The boost numbers that you read are based on the ratio of airflow verses restriction. Obviously a pop off valve, wastegate, boost controller, etc will reduce pressure at the appropriate time because... If you have enough turbine speed, therefore enough airflow AND at the same time enough airflow restriction the boost pressure will keep building until you reach the mechanical or dynamic limits of the turbo or something blows up. That something will be the engine because turbo housings can withstand in excess of 50 psi.

Please guys, let's try to keep this simple, correct and real.

Ok wvhobo, turbos use centrifugal force right, which increases the speed of the air going into the cylinders. So most of the PRESSURE BUILD UP IN THE CYLINDERS because thats when the air gets restricted by the intake valves right? When the compresser is spinning, more velocity of air if going into the engine so if the intake valve is closed, than pressure build up there and when the valves open, the air is already pressured to fill the combustion cambers. Am I right that when the velocity of the air meets a closed intake valve or top of a piston, the velocity is turned into pressure?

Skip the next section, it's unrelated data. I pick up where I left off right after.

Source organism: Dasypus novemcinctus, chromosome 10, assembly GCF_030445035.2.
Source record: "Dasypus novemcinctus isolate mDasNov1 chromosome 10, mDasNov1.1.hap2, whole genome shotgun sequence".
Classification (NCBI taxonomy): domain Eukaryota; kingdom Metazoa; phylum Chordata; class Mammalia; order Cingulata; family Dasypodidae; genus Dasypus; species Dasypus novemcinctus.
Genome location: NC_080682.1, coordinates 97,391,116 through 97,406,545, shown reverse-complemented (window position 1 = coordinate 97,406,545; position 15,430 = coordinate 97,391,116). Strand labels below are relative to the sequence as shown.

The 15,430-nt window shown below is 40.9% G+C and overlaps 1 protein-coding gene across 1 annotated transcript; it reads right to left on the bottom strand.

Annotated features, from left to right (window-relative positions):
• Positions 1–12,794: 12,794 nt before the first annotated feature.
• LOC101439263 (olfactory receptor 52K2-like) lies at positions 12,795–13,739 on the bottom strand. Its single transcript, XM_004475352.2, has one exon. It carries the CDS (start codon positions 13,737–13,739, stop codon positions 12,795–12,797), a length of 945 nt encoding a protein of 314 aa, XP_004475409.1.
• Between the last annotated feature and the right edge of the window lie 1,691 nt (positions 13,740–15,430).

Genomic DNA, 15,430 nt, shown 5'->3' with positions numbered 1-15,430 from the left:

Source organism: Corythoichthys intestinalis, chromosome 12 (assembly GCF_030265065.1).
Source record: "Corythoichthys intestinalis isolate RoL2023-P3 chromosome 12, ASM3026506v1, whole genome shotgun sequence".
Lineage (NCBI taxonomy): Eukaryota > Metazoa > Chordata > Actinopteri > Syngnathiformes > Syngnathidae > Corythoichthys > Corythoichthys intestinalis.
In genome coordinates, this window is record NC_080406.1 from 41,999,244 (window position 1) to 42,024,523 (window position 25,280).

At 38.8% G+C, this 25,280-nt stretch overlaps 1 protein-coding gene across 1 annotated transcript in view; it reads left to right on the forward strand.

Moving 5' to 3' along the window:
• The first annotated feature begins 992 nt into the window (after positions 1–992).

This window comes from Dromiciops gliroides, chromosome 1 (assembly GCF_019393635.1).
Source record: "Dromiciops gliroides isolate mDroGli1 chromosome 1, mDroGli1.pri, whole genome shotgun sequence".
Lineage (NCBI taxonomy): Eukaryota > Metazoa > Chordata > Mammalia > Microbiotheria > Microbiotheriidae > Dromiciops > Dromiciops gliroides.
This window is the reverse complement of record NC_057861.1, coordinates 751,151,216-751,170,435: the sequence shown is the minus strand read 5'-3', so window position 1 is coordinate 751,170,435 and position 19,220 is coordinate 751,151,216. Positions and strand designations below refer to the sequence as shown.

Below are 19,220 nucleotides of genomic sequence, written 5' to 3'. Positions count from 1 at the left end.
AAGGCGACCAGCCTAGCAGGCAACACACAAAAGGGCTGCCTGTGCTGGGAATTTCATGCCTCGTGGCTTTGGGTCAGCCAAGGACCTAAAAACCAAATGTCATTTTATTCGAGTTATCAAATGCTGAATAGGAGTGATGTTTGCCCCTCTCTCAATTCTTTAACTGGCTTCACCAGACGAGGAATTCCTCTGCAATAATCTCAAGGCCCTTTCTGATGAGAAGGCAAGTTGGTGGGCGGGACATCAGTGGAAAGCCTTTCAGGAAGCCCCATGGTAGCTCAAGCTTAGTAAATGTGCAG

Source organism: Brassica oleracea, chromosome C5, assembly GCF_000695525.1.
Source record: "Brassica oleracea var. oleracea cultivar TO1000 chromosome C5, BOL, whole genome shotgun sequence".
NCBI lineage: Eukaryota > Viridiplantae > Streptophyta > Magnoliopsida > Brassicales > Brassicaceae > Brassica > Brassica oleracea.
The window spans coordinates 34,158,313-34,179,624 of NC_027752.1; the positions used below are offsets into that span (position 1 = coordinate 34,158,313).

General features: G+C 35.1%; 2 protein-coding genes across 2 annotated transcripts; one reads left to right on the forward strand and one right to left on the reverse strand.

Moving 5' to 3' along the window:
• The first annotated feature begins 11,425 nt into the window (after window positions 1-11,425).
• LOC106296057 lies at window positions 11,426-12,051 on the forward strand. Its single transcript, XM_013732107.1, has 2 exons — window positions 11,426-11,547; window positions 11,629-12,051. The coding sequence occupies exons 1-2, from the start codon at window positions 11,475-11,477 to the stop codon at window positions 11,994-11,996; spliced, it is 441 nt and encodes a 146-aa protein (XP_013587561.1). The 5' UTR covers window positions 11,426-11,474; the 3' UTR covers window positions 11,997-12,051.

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Old 03-20-2005, 12:12 AM   #9
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Originally Posted by CarEXPERT
Ok wvhobo, turbos use centrifugal force right, which increases the speed of the air going into the cylinders. So most of the PRESSURE BUILD UP IN THE CYLINDERS because thats when the air gets restricted by the intake valves right? When the compresser is spinning, more velocity of air if going into the engine so if the intake valve is closed, than pressure build up there and when the valves open, the air is already pressured to fill the combustion cambers. Am I right that when the velocity of the air meets a closed intake valve or top of a piston, the velocity is turned into pressure?